When the forfeiture statute (in this case 21 U.S.C. § 881(a)(4)) deals with means of transportation such as automobiles, it does not limit the forfeiture result to vehicles that have actually carried narcotics — in statutory language, "used . . . to transport" controlled substances. It also makes subject to forfeiture all conveyances such as automobiles:

(1) "intended for use to transport" or

  (2) "used . . . in any manner to facilitate
      the . . . receipt" of the contraband.

There is no direct evidence in the record that the Cadillac was "intended for use to transport" the cocaine. Because Rolenc was arrested on the steps of the Fleming residence immediately before the contemplated transaction (hence the indictment for "attempt"), there are obviously a number of other possibilities. This Court must however find that given Rolenc' arrival on the scene many miles from his own residence — with the money in the brown paper bag — in the Cadillac, Rolenc' departure in the Cadillac — with the cocaine in the other brown paper bag Fleming had brought for purposes of the exchange — was the most probable result of the completion of that intended exchange. That being the case, the inexorable result of the burden of proof provision would appear to be that Rolenc has not discharged his burden of demonstrating that any of the other range of possibilities he has outlined supports a denial of forfeiture. Such a result does call on an evidentiary rule to carry a good deal of baggage, but that is the essential nature of burdens of proof.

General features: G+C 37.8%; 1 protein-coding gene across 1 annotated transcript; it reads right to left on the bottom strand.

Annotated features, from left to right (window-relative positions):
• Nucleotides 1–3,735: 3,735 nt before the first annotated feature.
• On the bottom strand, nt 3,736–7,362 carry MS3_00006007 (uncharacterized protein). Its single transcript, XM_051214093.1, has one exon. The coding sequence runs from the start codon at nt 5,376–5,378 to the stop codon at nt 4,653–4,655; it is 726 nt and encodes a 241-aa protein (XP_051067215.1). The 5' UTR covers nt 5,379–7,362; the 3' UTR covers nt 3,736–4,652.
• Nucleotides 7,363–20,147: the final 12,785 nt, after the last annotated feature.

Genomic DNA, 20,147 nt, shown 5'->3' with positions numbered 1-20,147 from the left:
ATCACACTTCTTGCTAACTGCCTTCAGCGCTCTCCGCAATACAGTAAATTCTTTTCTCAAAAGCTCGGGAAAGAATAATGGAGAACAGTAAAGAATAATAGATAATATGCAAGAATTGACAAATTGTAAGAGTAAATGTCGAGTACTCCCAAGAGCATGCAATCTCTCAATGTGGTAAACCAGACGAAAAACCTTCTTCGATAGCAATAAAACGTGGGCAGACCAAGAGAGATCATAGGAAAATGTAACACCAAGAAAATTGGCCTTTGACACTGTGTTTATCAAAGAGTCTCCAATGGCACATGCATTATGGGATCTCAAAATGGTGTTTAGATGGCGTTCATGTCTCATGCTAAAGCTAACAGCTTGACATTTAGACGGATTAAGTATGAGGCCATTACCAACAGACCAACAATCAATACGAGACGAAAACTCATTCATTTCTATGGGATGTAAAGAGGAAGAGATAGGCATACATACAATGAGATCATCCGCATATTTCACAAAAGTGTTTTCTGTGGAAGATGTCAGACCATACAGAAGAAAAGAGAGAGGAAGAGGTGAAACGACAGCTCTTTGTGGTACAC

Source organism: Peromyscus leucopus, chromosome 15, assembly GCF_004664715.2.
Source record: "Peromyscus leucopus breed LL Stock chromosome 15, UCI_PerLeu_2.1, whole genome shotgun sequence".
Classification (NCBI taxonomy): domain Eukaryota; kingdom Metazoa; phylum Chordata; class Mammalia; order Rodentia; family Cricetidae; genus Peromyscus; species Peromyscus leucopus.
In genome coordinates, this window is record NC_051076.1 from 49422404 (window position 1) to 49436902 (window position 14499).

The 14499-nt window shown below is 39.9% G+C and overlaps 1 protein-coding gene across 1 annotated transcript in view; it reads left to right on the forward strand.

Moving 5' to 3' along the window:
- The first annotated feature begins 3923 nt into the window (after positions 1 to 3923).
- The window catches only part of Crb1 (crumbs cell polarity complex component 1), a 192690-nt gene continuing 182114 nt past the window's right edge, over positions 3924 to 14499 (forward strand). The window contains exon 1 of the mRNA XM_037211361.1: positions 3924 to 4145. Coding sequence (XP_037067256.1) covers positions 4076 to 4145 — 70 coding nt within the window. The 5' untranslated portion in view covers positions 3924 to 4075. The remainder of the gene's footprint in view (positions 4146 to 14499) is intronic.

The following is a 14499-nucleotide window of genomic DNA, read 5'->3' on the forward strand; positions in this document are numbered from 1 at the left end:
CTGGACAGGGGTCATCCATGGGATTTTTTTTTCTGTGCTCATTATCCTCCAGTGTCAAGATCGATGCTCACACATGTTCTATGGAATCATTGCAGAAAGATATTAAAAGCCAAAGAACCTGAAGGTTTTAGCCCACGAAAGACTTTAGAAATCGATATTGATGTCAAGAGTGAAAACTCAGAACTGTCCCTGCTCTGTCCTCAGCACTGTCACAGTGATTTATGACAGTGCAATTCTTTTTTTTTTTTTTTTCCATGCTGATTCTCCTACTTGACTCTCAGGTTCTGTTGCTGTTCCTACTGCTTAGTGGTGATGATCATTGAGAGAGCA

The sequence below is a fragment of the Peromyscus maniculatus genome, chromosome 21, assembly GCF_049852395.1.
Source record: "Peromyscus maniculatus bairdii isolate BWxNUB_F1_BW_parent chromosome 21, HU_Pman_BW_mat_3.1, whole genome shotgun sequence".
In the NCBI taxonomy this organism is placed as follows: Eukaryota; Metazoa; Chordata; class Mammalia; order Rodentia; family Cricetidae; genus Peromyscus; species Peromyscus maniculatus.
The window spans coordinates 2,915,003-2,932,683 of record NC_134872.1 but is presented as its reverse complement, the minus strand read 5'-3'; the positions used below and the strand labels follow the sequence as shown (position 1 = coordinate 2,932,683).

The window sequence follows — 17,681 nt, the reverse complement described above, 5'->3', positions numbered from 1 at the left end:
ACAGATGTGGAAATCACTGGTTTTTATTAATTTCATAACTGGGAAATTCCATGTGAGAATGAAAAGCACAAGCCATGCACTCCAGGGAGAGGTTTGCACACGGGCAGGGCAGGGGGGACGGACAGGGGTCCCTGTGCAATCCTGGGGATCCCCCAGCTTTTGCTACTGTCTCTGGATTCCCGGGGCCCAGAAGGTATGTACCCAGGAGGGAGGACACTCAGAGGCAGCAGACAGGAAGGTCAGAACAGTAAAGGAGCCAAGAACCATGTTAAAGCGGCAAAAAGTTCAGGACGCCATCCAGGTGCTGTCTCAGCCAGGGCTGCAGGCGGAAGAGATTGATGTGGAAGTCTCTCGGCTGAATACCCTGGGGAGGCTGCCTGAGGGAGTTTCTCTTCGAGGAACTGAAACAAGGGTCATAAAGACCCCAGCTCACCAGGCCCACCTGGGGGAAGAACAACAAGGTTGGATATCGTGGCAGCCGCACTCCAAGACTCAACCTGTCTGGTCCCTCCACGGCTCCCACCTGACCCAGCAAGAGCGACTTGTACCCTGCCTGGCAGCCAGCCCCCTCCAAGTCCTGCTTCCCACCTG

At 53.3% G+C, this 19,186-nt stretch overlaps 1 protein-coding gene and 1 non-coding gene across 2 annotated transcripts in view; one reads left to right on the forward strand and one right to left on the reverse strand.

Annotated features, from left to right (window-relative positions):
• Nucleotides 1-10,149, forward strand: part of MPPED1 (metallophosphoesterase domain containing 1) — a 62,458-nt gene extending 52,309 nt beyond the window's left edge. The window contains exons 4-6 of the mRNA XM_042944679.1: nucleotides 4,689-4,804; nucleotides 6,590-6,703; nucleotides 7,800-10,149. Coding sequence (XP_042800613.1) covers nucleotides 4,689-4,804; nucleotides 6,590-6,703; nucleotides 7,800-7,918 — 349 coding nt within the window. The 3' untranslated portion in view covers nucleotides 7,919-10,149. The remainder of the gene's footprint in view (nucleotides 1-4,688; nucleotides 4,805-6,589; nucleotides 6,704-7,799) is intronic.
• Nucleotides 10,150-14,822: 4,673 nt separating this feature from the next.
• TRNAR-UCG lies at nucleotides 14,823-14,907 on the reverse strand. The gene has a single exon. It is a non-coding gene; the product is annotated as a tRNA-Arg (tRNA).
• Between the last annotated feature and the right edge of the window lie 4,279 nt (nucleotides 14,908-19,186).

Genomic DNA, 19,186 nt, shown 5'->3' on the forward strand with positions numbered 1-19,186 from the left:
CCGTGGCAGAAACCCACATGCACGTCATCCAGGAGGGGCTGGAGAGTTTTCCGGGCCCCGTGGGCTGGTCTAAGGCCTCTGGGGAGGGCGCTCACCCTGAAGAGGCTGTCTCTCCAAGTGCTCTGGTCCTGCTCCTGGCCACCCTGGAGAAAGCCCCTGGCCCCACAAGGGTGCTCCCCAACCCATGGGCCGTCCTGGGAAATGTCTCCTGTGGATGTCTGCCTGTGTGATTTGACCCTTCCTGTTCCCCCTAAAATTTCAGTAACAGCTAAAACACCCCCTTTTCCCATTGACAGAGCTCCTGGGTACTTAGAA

Nonetheless the Court remains keenly aware of the punitive aspects of forfeitures and the general doctrine expressed by the Supreme Court in United States v. One Ford Coach, 307 U.S. 219, 226, 59 S.Ct. 861, 865, 83 L.Ed. 1249 (1939):

  Forfeitures are not favored; they should be
  enforced only when within both letter and spirit
  of the law.

Accordingly it will also review the alternative application of the "facilitation" provision of the statute.

Our own Court of Appeals has not dealt with this issue in recent years. Its only opinion close to the issue (cited by neither party) included a dictum that, if followed, would require the Cadillac's forfeiture. In United States v. One 1957 Lincoln Premiere, 265 F.2d 734, 736 (7th Cir. 1959) Melvin Harris had been arrested after leaving the car and was then found to have narcotics in his possession. Though the Court considered that the evidence established that the car had actually been used to transport narcotics before the arrest, it also said:

  Even if we were to adopt the theory that the
  narcotics were received by or delivered to Harris